The concession that some part-time students are now eligible for loans is a sticking plaster. Most won’t be, and will have to pay upfront. The slump in demand was as predictable as it has been disastrous. The diversity of higher education has been radically reduced, and individuals’ opportunities choked off.

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Rush of the titans: supersize secondary schools for surging population

Tue, 01/03/2016 - 07:00

Sydney Russell school has 360 places in year 7. Bosses say economies of scale and a broad curriculum mean parents are not put off by its size

It’s breaktime at Sydney Russell school in Dagenham, east London, on the day before national offer day, when primary school pupils find out whether they have got into their first choice of secondary school, and the students in their emerald green blazers begin to emerge from all directions, spilling out of dozens of classrooms across the vast site.

Related: Fears rise over school places as secondaries battle the bulge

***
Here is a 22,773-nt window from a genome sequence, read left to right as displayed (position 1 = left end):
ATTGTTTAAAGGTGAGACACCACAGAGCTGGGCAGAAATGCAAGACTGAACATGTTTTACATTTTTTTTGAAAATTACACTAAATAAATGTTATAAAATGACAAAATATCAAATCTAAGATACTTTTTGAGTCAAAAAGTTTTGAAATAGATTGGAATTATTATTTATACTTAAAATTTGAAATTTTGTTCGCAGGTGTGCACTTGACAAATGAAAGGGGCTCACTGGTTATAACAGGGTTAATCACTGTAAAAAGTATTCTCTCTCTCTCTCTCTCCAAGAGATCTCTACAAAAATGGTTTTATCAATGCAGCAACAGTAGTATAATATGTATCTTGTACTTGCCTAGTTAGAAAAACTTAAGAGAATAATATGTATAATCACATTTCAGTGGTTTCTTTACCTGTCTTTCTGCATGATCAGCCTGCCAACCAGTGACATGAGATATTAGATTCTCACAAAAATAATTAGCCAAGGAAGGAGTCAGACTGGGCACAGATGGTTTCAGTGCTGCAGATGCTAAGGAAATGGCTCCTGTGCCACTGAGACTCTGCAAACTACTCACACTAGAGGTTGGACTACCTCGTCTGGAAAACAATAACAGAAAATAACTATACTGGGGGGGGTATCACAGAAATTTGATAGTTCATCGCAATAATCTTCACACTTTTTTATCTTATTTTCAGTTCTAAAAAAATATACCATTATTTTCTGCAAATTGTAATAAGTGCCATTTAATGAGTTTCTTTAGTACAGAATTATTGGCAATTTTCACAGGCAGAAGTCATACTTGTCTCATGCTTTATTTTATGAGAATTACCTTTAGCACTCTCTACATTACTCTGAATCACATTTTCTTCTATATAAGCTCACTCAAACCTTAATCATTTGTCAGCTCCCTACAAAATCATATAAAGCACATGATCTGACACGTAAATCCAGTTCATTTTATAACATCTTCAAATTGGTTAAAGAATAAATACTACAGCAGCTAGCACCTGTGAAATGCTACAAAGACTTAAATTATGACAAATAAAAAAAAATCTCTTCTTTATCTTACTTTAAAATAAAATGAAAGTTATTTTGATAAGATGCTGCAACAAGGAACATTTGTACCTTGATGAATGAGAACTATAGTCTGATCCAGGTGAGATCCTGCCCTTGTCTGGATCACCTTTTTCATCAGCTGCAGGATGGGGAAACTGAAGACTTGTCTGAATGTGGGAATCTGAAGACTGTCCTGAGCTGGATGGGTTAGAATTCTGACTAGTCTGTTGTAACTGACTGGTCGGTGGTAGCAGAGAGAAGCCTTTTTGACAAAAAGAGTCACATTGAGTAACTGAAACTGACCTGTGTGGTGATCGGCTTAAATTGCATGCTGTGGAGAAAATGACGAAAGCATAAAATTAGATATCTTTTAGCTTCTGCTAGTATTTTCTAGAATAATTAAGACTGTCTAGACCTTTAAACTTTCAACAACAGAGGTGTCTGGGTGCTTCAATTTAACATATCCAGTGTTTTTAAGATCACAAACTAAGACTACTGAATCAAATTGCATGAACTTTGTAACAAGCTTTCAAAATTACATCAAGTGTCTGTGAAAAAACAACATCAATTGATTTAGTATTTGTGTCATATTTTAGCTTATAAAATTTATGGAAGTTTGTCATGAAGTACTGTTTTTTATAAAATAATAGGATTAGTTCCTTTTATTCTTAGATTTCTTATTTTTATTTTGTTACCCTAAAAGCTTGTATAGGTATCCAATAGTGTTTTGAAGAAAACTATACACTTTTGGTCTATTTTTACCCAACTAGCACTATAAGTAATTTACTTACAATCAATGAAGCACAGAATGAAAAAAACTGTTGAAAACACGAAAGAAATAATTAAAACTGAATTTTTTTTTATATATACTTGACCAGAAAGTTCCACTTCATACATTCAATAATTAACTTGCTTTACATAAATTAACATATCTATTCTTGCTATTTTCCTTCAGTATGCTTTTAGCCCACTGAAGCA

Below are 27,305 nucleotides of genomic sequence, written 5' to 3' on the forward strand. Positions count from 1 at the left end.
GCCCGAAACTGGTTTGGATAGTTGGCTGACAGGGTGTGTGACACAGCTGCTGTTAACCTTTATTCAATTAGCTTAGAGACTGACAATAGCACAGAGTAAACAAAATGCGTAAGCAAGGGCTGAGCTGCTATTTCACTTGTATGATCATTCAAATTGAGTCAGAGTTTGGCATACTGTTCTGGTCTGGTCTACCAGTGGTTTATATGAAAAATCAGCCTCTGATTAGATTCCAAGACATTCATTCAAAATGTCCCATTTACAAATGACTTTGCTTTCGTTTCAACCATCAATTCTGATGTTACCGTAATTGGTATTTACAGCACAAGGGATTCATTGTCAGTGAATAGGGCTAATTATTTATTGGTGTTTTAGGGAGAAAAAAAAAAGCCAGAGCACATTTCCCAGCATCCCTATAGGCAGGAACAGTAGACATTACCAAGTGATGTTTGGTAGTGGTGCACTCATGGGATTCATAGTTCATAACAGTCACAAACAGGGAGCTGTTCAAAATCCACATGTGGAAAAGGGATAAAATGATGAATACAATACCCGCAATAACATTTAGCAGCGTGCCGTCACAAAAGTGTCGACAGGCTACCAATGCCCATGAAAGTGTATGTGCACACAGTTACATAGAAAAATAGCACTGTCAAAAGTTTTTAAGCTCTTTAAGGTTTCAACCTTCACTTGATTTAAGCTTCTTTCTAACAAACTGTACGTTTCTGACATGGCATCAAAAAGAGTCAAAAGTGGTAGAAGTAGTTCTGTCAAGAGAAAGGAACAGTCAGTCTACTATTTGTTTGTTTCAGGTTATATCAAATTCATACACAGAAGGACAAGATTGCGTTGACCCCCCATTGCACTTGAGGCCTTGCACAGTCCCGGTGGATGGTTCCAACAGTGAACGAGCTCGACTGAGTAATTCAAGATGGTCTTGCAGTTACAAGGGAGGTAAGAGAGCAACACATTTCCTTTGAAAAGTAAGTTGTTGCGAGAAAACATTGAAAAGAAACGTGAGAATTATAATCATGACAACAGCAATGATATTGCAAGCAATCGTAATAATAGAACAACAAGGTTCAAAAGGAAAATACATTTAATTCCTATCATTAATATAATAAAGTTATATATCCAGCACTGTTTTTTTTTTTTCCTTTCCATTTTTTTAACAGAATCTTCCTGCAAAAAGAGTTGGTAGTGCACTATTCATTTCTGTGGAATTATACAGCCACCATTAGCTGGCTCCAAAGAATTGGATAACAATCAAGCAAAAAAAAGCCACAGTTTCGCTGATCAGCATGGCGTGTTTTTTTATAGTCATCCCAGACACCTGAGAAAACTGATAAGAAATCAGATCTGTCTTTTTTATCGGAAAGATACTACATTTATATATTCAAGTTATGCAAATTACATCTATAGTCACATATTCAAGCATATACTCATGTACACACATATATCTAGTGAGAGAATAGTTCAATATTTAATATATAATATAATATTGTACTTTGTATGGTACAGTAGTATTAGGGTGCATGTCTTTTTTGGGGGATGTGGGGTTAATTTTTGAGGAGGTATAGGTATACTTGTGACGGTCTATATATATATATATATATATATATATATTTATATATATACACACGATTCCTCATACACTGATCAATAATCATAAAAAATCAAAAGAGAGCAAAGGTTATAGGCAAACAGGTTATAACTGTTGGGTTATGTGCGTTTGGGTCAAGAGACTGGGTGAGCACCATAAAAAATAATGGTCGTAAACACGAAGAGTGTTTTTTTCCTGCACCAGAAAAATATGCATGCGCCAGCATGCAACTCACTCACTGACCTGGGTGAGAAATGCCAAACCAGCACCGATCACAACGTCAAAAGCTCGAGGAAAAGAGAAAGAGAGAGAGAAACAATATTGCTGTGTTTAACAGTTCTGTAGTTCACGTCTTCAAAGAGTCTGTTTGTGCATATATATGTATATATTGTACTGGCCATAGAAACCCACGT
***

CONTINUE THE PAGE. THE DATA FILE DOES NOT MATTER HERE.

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National offer day: how many families will get their first-choice school?

Tue, 01/03/2016 - 07:00

Last year 84% of applicants were offered a place at their favourite school, but this year there is concern about increased demand for places

On Tuesday 1 March more than half a million children who are in their final year of primary school will find out whether they got into their first choice of secondary school. After endless research, attending open days and filling in forms, parents in England will begin to receive email notifications on Tuesday afternoon, and letters later in the week, informing them which school their child will go to in September.

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National Offer Day arrives with warning of shortage in secondary places

Tue, 01/03/2016 - 06:17

Calls for councils to be able to open new schools or force academies to expand as parents and pupils wait to hear if they have received their first choice

Calls have been made to fix England’s “creaky” secondary admissions system as children learn what school they will be attending from this autumn.

Related: Fears rise over school places as secondaries battle the bulge